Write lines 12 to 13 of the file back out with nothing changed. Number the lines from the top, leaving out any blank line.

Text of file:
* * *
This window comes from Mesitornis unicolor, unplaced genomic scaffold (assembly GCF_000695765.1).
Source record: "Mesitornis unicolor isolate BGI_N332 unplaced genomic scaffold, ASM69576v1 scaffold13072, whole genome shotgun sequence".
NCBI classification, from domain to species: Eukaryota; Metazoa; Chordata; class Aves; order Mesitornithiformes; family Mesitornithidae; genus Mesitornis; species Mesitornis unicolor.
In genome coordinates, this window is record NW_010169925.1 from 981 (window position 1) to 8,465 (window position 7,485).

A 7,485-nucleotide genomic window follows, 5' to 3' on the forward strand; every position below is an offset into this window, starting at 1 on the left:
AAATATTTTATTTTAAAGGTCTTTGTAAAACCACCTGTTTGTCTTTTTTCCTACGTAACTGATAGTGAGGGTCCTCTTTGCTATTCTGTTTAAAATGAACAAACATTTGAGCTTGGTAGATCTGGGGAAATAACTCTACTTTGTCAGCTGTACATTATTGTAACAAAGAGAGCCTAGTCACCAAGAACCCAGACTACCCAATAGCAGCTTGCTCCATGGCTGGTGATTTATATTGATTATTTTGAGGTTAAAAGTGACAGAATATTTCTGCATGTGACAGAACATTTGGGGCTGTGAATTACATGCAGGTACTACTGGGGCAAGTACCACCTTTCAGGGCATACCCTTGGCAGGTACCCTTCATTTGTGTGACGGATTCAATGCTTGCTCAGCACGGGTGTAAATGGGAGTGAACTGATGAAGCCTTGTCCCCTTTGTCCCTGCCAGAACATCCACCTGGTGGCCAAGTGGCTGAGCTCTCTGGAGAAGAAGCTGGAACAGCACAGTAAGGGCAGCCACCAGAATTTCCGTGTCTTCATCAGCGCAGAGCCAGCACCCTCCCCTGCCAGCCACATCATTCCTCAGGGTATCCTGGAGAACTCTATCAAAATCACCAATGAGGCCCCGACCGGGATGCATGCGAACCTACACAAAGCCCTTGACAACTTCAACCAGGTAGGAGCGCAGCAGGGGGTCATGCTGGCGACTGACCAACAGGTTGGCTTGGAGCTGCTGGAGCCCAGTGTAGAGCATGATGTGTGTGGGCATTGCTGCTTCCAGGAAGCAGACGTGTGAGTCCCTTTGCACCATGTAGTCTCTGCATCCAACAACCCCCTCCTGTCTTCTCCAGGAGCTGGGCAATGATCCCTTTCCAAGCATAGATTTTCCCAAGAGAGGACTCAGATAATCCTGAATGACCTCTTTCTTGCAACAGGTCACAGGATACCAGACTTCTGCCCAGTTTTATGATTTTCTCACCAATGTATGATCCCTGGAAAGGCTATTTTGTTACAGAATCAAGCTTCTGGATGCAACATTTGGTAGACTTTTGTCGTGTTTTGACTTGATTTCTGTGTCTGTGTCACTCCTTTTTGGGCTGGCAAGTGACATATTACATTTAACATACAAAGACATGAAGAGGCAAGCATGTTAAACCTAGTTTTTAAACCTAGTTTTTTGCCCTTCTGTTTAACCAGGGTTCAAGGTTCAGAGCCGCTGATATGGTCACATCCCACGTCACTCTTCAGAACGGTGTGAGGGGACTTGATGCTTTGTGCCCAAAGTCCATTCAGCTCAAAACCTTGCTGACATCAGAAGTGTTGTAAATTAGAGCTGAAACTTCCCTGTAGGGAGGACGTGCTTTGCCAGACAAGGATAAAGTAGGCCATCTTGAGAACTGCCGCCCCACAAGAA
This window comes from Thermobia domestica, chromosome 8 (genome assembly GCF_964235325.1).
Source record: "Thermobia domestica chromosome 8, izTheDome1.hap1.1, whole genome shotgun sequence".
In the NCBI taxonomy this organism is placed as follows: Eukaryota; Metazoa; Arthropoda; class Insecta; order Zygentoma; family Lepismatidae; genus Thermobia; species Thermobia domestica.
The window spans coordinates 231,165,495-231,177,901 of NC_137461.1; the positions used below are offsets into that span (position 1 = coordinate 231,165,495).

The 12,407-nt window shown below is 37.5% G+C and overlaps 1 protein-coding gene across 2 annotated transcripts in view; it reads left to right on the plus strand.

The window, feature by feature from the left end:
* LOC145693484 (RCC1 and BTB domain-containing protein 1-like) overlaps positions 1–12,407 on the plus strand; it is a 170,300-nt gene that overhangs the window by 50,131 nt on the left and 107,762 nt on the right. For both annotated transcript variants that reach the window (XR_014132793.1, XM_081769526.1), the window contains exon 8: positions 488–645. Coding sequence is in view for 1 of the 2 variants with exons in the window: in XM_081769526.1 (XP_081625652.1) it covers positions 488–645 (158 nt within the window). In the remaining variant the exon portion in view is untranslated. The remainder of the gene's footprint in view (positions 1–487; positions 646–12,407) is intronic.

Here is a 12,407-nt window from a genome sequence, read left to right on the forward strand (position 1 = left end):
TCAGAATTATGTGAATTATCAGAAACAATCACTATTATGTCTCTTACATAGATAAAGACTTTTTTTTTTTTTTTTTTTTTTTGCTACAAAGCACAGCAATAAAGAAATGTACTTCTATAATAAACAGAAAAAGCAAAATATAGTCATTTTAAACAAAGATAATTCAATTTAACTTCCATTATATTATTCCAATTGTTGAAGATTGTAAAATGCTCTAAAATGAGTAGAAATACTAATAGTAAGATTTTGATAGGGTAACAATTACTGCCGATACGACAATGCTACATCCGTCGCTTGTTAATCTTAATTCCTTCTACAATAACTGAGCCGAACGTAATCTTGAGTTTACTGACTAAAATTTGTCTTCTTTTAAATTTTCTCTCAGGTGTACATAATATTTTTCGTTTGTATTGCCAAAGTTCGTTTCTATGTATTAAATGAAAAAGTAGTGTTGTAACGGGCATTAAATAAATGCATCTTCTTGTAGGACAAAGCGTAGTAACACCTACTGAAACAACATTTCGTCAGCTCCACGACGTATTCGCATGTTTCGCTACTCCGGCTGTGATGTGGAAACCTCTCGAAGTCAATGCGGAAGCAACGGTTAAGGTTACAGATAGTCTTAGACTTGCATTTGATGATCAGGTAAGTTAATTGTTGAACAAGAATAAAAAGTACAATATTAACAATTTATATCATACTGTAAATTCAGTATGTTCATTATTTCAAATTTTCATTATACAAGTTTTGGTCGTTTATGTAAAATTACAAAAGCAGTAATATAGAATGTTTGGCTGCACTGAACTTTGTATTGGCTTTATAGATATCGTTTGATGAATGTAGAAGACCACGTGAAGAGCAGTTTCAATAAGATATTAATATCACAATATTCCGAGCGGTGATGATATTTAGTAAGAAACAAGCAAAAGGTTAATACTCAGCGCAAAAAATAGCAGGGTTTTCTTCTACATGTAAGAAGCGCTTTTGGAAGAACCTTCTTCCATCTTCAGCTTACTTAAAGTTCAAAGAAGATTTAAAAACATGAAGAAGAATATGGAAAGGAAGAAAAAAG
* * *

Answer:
The window, feature by feature from the left end:
* LOC145693484 (RCC1 and BTB domain-containing protein 1-like) overlaps positions 1–12,407 on the plus strand; it is a 170,300-nt gene that overhangs the window by 50,131 nt on the left and 107,762 nt on the right. For both annotated transcript variants that reach the window (XR_014132793.1, XM_081769526.1), the window contains exon 8: positions 488–645. Coding sequence is in view for 1 of the 2 variants with exons in the window: in XM_081769526.1 (XP_081625652.1) it covers positions 488–645 (158 nt within the window). In the remaining variant the exon portion in view is untranslated. The remainder of the gene's footprint in view (positions 1–487; positions 646–12,407) is intronic.